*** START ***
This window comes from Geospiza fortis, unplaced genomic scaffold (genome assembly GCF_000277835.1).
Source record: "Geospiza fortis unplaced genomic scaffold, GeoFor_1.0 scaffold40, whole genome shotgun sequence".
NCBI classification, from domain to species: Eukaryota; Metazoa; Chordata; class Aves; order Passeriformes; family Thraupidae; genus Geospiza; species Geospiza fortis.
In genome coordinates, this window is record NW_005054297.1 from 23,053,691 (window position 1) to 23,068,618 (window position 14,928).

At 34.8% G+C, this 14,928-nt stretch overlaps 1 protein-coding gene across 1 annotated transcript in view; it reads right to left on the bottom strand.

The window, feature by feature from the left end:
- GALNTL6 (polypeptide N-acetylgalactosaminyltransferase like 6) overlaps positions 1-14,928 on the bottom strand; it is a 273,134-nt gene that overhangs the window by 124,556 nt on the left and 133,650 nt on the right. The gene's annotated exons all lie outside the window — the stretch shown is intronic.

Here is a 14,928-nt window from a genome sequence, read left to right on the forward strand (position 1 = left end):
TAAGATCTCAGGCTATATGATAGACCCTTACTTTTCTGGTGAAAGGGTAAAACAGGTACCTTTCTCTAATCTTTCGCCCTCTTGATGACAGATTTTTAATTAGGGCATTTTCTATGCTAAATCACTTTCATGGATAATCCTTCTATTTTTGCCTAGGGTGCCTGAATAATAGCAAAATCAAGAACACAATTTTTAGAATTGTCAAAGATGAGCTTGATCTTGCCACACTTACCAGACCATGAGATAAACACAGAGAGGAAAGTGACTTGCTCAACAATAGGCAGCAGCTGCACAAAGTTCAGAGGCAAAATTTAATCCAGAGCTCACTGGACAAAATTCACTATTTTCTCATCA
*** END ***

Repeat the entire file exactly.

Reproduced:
This window comes from Geospiza fortis, unplaced genomic scaffold (genome assembly GCF_000277835.1).
Source record: "Geospiza fortis unplaced genomic scaffold, GeoFor_1.0 scaffold40, whole genome shotgun sequence".
NCBI classification, from domain to species: Eukaryota; Metazoa; Chordata; class Aves; order Passeriformes; family Thraupidae; genus Geospiza; species Geospiza fortis.
In genome coordinates, this window is record NW_005054297.1 from 23,053,691 (window position 1) to 23,068,618 (window position 14,928).

At 34.8% G+C, this 14,928-nt stretch overlaps 1 protein-coding gene across 1 annotated transcript in view; it reads right to left on the bottom strand.

The window, feature by feature from the left end:
- GALNTL6 (polypeptide N-acetylgalactosaminyltransferase like 6) overlaps positions 1-14,928 on the bottom strand; it is a 273,134-nt gene that overhangs the window by 124,556 nt on the left and 133,650 nt on the right. The gene's annotated exons all lie outside the window — the stretch shown is intronic.

Here is a 14,928-nt window from a genome sequence, read left to right on the forward strand (position 1 = left end):
TAAGATCTCAGGCTATATGATAGACCCTTACTTTTCTGGTGAAAGGGTAAAACAGGTACCTTTCTCTAATCTTTCGCCCTCTTGATGACAGATTTTTAATTAGGGCATTTTCTATGCTAAATCACTTTCATGGATAATCCTTCTATTTTTGCCTAGGGTGCCTGAATAATAGCAAAATCAAGAACACAATTTTTAGAATTGTCAAAGATGAGCTTGATCTTGCCACACTTACCAGACCATGAGATAAACACAGAGAGGAAAGTGACTTGCTCAACAATAGGCAGCAGCTGCACAAAGTTCAGAGGCAAAATTTAATCCAGAGCTCACTGGACAAAATTCACTATTTTCTCATCA